On February 7, 2017, the New York Supreme Court, Appellate Division First Department (“Appellate Court”) reinstated a New York medical malpractice case that had been dismissed by the trial court, by applying the continuous treatment doctrine and thereby finding that the plaintiff served her notice of claim on the defendant, New York City Health and Hospitals Corporation (“HHC”), in a timely manner.
The plaintiff was an inpatient at Lincoln Medical and Mental Health Center (“Lincoln Hospital”) between August 26 and September 30, 2005. On September 17, 2005, after suffering complications from treatment of an incarcerated hernia, the plaintiff underwent amputation of her left leg above the knee. The plaintiff alleged in her New York medical malpractice claim against HHC that Lincoln Hospital’s staff had committed medical malpractice by failing to diagnose and treat blood clots that caused her right leg to be amputated above the knee, and that the defendant, HHC, which owns Lincoln Hospital, was responsible for her injuries.
On January 25, 2006, the plaintiff served a notice of claim on defendant HHC. The plaintiff alleged that while her last actual medical treatment at Lincoln Hospital occurred on October 19, 2005, when hospital personnel removed the sutures from her leg, she received a follow-up appointment to return to Lincoln Hospital on October 24, 2005. The plaintiff alleged that when she arrived at Lincoln Hospital for treatment on October 24, 2005, she was informed that the staff could not locate her medical records and that she should return to Lincoln Hospital on October 31, 2005. The plaintiff alleges that when she did, in fact, return to Lincoln Hospital on October 31, 2005 for her appointment, the hospital’s staff informed her that they did not accept her insurance and that she should seek treatment elsewhere.
General Municipal Law § 50-i requires that a notice of claim with regard to a New York medical malpractice claim must be served on the alleged responsible health care provider within one year and ninety days. The plaintiff filed a motion with the trial court for an order deeming her notice of claim timely served on the basis of the continuous treatment doctrine, or, in the alternative, for leave to serve a late notice of claim nunc pro tunc, arguing that her last treatment date was October 31, 2005 and thus, requesting that the trial court grant her application to deem her notice of claim to be timely. The trial court granted the plaintiff’s motion but only “if it is eventually determined that the court had jurisdiction to entertain the application,” and the trial court directed the plaintiff to serve on HHC a copy of the January 25, 2006 notice of claim “in the manner prescribed by law.” On July 25, 2007, the plaintiff served the notice of claim on HHC.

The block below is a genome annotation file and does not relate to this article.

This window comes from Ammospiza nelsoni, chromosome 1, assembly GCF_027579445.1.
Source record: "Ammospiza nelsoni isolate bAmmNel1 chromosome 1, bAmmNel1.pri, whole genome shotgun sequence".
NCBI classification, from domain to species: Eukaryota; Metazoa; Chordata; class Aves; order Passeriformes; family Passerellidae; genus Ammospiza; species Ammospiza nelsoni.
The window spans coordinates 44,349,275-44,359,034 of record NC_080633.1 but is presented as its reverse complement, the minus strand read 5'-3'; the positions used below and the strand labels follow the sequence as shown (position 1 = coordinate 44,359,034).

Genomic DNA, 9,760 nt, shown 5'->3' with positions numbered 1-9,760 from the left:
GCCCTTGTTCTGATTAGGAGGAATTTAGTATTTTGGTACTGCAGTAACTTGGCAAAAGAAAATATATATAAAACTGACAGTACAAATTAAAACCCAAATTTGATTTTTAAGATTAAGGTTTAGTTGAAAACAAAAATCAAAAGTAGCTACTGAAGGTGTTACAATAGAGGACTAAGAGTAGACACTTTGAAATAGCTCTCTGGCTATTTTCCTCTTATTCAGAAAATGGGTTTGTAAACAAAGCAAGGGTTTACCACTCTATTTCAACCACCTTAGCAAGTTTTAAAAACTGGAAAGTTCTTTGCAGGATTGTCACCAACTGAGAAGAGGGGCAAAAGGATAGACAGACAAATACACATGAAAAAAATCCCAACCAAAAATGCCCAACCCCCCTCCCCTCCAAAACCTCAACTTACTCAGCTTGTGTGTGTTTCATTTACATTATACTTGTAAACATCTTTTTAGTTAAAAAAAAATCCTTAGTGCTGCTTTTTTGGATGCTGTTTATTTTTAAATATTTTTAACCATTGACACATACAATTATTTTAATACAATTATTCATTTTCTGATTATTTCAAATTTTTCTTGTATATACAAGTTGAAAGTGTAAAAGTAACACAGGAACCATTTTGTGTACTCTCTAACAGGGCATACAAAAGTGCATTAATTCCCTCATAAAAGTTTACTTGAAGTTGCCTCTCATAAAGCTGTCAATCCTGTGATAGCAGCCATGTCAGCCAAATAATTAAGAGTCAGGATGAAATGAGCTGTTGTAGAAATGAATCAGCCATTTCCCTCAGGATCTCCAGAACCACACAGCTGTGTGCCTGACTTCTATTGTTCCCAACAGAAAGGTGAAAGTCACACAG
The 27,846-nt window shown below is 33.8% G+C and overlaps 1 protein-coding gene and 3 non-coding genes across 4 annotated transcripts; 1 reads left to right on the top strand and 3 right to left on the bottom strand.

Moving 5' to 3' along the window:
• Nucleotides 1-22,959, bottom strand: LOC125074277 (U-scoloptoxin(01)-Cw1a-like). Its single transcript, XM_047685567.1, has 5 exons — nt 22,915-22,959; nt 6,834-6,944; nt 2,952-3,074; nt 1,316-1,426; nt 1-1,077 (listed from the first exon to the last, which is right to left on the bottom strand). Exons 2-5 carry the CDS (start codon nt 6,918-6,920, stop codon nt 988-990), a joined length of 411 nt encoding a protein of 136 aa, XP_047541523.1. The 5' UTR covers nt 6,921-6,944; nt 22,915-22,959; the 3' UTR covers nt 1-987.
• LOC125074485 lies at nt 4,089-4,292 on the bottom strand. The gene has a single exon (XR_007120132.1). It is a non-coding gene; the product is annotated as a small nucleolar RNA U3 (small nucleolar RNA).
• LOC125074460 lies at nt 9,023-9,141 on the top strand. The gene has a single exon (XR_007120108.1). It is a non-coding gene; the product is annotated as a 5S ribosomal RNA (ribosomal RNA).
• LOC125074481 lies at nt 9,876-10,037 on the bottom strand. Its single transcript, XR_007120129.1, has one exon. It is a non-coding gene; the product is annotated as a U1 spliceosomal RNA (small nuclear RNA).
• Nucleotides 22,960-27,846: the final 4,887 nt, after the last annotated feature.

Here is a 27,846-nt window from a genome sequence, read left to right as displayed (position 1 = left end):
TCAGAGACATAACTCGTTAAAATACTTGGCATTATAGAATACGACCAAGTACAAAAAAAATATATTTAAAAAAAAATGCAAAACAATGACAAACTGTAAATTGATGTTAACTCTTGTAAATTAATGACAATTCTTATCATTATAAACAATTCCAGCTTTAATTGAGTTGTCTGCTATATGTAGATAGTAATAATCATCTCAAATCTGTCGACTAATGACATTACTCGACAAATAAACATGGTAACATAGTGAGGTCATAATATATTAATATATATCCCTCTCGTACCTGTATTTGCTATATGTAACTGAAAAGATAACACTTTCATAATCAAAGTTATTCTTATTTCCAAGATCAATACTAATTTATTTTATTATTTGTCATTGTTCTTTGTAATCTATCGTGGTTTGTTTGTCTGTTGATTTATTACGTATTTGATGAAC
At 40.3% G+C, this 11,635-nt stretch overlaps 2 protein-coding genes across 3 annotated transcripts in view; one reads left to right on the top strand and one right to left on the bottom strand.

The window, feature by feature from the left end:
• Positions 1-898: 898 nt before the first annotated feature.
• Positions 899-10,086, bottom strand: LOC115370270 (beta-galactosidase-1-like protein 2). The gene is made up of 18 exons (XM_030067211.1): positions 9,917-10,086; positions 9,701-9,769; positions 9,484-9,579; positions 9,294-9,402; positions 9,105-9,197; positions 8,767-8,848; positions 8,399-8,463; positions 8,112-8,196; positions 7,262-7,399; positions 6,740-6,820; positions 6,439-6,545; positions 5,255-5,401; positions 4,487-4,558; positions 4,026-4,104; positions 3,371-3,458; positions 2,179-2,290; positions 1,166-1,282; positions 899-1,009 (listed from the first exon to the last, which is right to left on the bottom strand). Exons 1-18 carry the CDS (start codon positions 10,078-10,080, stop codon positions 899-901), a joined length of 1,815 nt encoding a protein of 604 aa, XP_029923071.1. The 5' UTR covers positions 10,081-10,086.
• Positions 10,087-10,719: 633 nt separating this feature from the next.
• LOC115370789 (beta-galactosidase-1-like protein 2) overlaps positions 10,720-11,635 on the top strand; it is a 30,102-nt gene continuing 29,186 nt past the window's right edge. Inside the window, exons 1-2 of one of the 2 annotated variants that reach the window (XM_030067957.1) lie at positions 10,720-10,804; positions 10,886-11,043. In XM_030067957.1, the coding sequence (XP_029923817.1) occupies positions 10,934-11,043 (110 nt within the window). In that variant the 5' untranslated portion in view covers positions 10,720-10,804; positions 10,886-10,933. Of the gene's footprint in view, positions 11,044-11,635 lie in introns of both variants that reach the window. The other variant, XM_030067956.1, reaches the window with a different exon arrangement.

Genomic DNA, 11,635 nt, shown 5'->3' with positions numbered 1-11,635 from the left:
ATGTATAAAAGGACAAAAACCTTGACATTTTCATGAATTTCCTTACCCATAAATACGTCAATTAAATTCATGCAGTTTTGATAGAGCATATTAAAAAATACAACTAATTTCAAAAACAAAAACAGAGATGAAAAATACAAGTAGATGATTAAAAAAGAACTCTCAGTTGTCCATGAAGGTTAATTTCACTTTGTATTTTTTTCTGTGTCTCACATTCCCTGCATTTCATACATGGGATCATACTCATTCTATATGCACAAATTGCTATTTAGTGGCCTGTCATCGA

Defendant HHC moved to dismiss the plaintiff’s New York medical malpractice case, arguing that plaintiff’s notice of claim was untimely because the plaintiff was required to serve her notice of claim on the defendant by January 17, 2007. The trial court granted the defendant’s motion to dismiss, finding that the plaintiff’s last date of medical treatment occurred on October 19, 2005, and therefore, the plaintiff was required to file the notice of claim no later than January 17, 2007 (one year and 90 days past the accrual date, the date by which the action had to be filed). Therefore, the trial court found that the notice of claim was untimely, dismissed the plaintiff’s New York medical malpractice case, and the plaintiff appealed.
The Appellate Court held that if the plaintiff was, in fact, considered to be under treatment until October 31, 2005, that treatment would render timely the notice of claim that she served on January 25, 2006, stating that the plaintiff apparently was not examined at the October 24 or October 31 appointments through no fault of her own. The Appellate Court stated that it could reasonably conclude that the doctor-patient relationship continued past October 19, 2005: specifically, the record suggests that the plaintiff and her doctors explicitly anticipated that she would receive further treatment for her leg, thus giving her until one year and 90 days from October 31, 2005 – the last day that the plaintiff returned for an appointment at Lincoln Hospital – to serve a notice of claim.
Source Hill v. New York City Health And Hospitals Corporation
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